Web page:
“It was a personal selection, but I tried to fit it into a narrative of where we’ve come from – not just for foreigners, but to make sense to ourselves,” he says. “One of the things that surprised me was that the breakdown of clients was two-thirds public and one-third private, and even the bulk of that was in the ‘not-for-profit’ category.” The Alzheimer’s Respite Centre in Blackrock, Co Dublin, slotted into a walled garden by Níall McLaughlin; HJL’s serene mortuary chapels at St James’s Hospital, and Bates Maher’s poustinia hermitage cabins jutting out of a hillside in Glencomeragh, Co Tipperary, all speak of an “architecture of healing that soothes the soul”, says O’Toole.
As he writes in the catalogue, “who would have thought that one of the legacies of the Celtic Tiger – with all of its emphasis on individualism, the free market and wealth creation – would be a raft of fine buildings for central and local government?” Indeed, this is its finest legacy.
He describes it as “the most significant body of work in Irish architecture since the redevelopment of Temple Bar in Dublin in the 1990s”, including such outstanding projects as Bucholz McEvoy’s headquarters for Limerick County Council in Dooradoyle – a prime example of architects adopting the “green agenda”.
Long-neglected communities also benefited, acquiring new facilities such as the Brookfield Community Youth Centre, in west Tallaght, robustly designed by Hassett Ducatez; the “Swiss cheese” tower of Seán O’Casey Community Centre in Dublin’s East Wall by O’Donnell + Tuomey; or Árdscoil Mhuire, Ballinasloe, Co Galway by Grafton Architects.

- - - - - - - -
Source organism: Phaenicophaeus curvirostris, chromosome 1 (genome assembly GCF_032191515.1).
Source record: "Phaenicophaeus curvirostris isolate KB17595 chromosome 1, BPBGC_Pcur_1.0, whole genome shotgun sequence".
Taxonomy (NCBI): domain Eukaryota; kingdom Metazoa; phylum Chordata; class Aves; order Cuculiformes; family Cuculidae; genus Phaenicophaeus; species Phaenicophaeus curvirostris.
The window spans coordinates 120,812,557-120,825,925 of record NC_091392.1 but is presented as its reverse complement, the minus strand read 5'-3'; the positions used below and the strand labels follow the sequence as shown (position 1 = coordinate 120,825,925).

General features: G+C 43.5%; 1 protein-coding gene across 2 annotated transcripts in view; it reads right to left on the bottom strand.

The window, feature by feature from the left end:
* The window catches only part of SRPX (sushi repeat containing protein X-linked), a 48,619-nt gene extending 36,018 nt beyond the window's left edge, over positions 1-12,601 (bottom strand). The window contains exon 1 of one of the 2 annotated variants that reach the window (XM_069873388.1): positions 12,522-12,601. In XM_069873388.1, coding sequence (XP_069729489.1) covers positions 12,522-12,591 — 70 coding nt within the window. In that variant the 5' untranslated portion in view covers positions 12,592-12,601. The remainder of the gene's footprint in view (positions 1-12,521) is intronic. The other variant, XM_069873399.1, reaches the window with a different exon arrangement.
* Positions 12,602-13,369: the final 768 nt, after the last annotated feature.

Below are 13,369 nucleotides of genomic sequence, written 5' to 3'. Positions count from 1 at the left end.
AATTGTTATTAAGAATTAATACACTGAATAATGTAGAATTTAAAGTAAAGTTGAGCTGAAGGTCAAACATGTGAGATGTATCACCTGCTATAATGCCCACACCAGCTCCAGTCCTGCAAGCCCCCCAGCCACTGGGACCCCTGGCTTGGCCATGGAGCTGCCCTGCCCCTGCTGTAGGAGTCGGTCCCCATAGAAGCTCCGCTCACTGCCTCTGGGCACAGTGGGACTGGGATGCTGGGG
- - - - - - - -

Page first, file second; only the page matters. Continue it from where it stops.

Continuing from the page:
Grafton’s Solstice Arts Centre in Navan is one of the five cultural projects featured in the exhibition, along with Tom de Paor’s peat briquette pavilion at the Venice Biennale in 2000, A2 Architects’ Eurocampus in Clonskeagh, MacGabhann Architects’ Regional Cultural Centre in Letterkenny and O’Donnell + Tuomey’s An Gaeláras in Derry.
The Face of Democracy segment rather improbably includes the Department of Finance’s new annex on Merrion Row, also by Grafton Architects, as well as (more aptly) their Town Hall in Dunshaughlin, Co Meath; O’Donnell + Tuomey’s Press Reception Room in Leinster House; and FKL’s Baldoyle Library and Area Office for Fingal County Council.
The relationship between the university and the city is also explored through such projects as the Ussher Library in Trinity College Dublin, by McCullough Mulvin and KMD; the Università Luigi Bocconi in Milan, which won Grafton worldwide recognition; and de Blacam and Meagher’s “redbrick university” for Cork Institute of Technology.
New housing is represented by two categories – apartments such as Clarion Quay, by Urban Projects; and the Wooden Building in Temple Bar, by deBlacam and Meagher; and individual houses as different as those designed and built by Dominic Stevens in the wilds of Leitrim and the geometrical austerity of Peter Cody’s home in Co Kilkenny.
On “urban acupuncture”, the point being made is that cities require constant reinvention to become “theatres of public life” that visitors would find attractive. Thus, the boom left us with positive improvements in the public realm, such as the Liffey Boardwalk and the 12 lighting masts topped by gas braziers in Smithfield.
These additions to Dublin, both by McGarry Ní Éanaigh, are a bit jaded now. The boardwalk attracts crime, while the braziers in Smithfield haven’t been lit for years (flaring the gas is costly, and it could singe people on the balconies of penthouse apartments). But if they’re not going to be used, they should be taken down.
New Irish Architecture: Rebuilding the Republic was sponsored by Culture Ireland with support from the Irish Embassy in Brussels, the City of Leuven, the Flemish Government and the Province of Flemish Brabant. It continues until July 5th and will then travel to other locations in Belgium, the Netherlands and hopefully elsewhere